Last Updated Apr 1, 2015 05:57PM

Utah Gov. Gary Herbert on Wednesday vetoed a bill that would create a path for non-educators to become public school administrators. HB197 would have allowed a local school board to request permissio...

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  • BYU gets ‘best buy’ ranking from financial tips website
    Brigham Young University is Utah’s best buy for a four-year degree, according to a financial tips website. SmartAsset ranked seven Utah colleges. Revi...
    Updated Mar 31 2015 11:55 am   |     |   Share
  • (Rick Egan  |  The Salt Lake Tribune)  

L-R Rory Lillico, 10, Autumn Lillico, 6, and Liam Lillico, 8, use Google Fiber for their Internet connections in their family computer room in their home in Provo, Monday, March 30, 2015.  In Provo, schools have seen a surge in connectivity thanks to a free basic Internet package offered by Google. SLC schools hope Google Fiber will help bridge digital divide between high- and low-income families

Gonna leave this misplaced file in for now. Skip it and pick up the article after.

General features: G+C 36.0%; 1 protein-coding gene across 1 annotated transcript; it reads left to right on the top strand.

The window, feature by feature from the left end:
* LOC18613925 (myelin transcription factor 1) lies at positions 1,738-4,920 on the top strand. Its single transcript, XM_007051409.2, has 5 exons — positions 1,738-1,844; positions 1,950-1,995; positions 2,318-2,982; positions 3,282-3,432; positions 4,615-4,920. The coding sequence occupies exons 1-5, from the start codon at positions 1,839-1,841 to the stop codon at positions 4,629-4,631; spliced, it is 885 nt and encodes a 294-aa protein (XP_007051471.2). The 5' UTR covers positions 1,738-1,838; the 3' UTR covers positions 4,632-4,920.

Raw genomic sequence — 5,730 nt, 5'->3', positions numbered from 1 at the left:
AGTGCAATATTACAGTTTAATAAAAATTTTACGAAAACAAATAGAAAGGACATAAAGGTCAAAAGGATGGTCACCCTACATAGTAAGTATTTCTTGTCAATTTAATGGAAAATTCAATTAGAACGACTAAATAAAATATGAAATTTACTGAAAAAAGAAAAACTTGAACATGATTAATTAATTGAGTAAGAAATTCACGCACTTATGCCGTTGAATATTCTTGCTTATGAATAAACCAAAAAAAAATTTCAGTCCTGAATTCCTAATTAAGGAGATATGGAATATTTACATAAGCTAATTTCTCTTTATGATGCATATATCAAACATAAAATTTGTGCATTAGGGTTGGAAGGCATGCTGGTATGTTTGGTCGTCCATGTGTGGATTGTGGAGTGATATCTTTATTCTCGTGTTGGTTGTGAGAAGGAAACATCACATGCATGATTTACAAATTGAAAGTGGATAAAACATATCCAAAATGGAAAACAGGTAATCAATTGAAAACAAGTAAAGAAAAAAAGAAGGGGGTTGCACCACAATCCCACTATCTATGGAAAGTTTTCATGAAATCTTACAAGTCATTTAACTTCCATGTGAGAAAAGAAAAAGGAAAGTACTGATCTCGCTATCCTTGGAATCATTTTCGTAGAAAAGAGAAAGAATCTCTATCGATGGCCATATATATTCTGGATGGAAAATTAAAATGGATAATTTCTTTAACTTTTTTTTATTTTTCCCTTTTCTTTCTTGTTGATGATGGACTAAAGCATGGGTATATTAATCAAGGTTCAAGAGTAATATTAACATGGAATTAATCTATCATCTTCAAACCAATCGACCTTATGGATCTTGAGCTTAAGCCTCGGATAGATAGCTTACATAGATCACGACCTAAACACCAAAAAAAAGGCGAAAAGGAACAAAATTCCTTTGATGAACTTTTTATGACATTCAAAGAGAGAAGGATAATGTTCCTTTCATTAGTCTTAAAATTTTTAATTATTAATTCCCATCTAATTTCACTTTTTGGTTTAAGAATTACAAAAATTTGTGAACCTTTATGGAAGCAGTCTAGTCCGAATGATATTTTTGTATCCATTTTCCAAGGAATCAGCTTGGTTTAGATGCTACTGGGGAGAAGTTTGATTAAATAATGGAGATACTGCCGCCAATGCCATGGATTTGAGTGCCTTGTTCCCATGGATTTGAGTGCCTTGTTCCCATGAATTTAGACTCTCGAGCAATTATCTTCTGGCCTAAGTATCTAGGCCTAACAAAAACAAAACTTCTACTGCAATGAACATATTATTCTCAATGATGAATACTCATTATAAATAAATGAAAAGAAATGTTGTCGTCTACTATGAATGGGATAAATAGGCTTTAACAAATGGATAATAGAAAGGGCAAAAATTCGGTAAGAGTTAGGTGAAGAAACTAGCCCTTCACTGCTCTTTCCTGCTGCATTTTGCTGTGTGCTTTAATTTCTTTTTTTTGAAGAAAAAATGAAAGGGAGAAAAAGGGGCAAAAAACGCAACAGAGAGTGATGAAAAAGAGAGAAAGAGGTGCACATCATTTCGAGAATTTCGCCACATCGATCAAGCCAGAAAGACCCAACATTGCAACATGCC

After signing up for Google Fiber last year, Duncan Lillico’s home evolved into a sort of mini Internet cafe. The Provo family’s three children, often...
    Updated Mar 30 2015 10:34 pm   |     |   Share
  • Courtesy  |  Ben Bromley, University of Utah

In this acrylic painting, University of Utah astrophysicist Ben Bromley envisions the view of a double sunset from an uninhabited Earthlike planet orbiting a pair of binary stars. In a new study, Bromley and Scott Kenyon of the Smithsonian Astrophysical Observatory performed mathematical analysis and simulations showing that it is possible for a rocky planet to form around binary stars, like Luke Skywalkerís home planet Tatooine in the ìStar Warsî films. So far, NASAís Kepler space telescope has found only gas-giant planets like Saturn or Neptune orbiting binary stars. U. study says planets with two suns are a reality — not just in ‘Star Wars’